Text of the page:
Here are several links to some real discussion/images/charts on everything you would ever want to know about all there is to know about color.
This list has it all. It’s in pictures so you have to be feeling a bit adventurous and take a chance when you click a pic!
Here are a couple more:
Still more, told you there were lots of possibilities to go look at:
The last two image both originate from a site called Colorlouvers. A very nice website where you can learn a lot about palettes and creating palettes. If you draw, paint, use color in any way(interior work?), anything.
You could spend a lot of time here, a lot.
Color, that’s it. That’s all I got.
Texture . . . you’re on deck!
I like what you wrote. It was very practical and down to earth. I would like to add a few things, not in any particular order of importance, and not making a point for or against color. Or rather, making a point for both.
1. I totally agree that the big picture, made up of all the details such as heights, forms, colors and mostly texture differences is more important than and particular color or color design.
2. You mostly discussed the shrubs that have short periods of bloom. I would like to mention some perennials that bloom for particularly long periods…so you get a lot of bang for the buck.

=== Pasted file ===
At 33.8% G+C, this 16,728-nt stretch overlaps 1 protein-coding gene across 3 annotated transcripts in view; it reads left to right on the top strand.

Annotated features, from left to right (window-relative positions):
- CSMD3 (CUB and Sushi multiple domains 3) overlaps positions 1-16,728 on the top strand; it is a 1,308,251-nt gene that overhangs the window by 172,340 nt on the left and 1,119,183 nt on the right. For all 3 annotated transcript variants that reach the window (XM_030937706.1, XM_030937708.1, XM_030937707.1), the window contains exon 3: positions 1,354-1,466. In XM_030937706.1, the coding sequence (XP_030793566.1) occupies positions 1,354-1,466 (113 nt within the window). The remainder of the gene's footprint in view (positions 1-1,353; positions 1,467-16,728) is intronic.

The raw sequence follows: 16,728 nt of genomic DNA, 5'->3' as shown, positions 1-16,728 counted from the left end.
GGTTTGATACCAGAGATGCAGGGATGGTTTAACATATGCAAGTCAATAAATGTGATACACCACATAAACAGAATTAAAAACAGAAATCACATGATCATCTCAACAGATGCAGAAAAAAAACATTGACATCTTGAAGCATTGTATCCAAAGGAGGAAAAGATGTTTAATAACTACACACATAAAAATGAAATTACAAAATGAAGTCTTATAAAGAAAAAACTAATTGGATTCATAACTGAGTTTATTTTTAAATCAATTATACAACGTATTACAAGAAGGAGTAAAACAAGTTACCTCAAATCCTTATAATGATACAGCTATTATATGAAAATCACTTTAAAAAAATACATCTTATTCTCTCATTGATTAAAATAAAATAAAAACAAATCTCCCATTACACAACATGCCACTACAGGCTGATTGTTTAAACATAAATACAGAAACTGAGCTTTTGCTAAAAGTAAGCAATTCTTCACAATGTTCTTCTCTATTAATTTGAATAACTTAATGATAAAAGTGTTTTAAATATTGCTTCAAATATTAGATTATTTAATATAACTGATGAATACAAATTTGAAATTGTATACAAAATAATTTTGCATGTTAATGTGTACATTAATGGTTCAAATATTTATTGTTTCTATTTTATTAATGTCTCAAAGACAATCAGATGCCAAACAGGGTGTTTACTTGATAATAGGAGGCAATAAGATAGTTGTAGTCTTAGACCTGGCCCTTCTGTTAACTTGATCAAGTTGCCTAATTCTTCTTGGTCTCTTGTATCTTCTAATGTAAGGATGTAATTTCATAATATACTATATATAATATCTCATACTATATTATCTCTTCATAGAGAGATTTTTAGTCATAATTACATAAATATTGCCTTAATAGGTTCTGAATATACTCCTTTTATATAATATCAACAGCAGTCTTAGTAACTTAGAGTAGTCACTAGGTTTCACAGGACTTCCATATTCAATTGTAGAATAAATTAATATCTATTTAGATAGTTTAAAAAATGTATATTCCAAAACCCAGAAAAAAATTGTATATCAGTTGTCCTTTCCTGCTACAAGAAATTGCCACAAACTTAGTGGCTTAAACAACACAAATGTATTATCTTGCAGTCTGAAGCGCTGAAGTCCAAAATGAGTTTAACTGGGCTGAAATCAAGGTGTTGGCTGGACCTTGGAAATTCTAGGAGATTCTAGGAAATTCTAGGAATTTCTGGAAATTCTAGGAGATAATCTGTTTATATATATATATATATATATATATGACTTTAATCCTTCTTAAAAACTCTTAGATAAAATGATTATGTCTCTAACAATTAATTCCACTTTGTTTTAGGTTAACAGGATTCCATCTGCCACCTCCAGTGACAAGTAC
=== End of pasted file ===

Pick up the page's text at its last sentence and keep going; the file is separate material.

The ones I have found most pleasing are Nepata ‘Walker’s Low’, Lavender, Butterfly Bush, Coreopsis, and certain Rose varieties (shrubs). There are others, but these are the ones that come to mind.
3. In Italy, the landscapes are very green…and beautiful. They don’t put an emphasis on color and yet who can argue with the look and success of many Italian gardens?
4. People should know that most garden pictures they see with tons of color all over are either staged or short lived. Sure, you can get lots of color, but most likely it will be individual plants here and there blooming at the same time, not the entire garden.
5. I absolutely love color and flowers. However, textures are even more important to make plants be defined from one another.
6. As far as putting colors together, you just have to use your sense of what works. Yet, I’m not afraid to give a quick splash of something off the beaten path for some excitement.
I always appreciate when someone take the time to really reply to a post like you have done. The response adds greatly to what I have posted here.
All good points, personally I like your addition of ‘Walker’s Low’ and the Butterfly Bush’s. I would really like to add more shrub roses to most designs in this part of the country, but the damn deer also want me to add the very same thing. 100% spot-on about the color though, maybe the most bang for the buck . . . color wise.
Interesting to see you also emphasize foliage, texture form . . . I believe there is a jump in most designers process where they jump from obsessing over a color scheme into looking at a 52 weeks a year scheme.
On #6, well said . . . it’s like learn the rules-then bust ’em.
Great comments, thanks!
its amazing that there rare articales about graphic design they are all about print and photoshop tutorial while in the other hand web design have million of resource
Goes to show to power of the WWWeb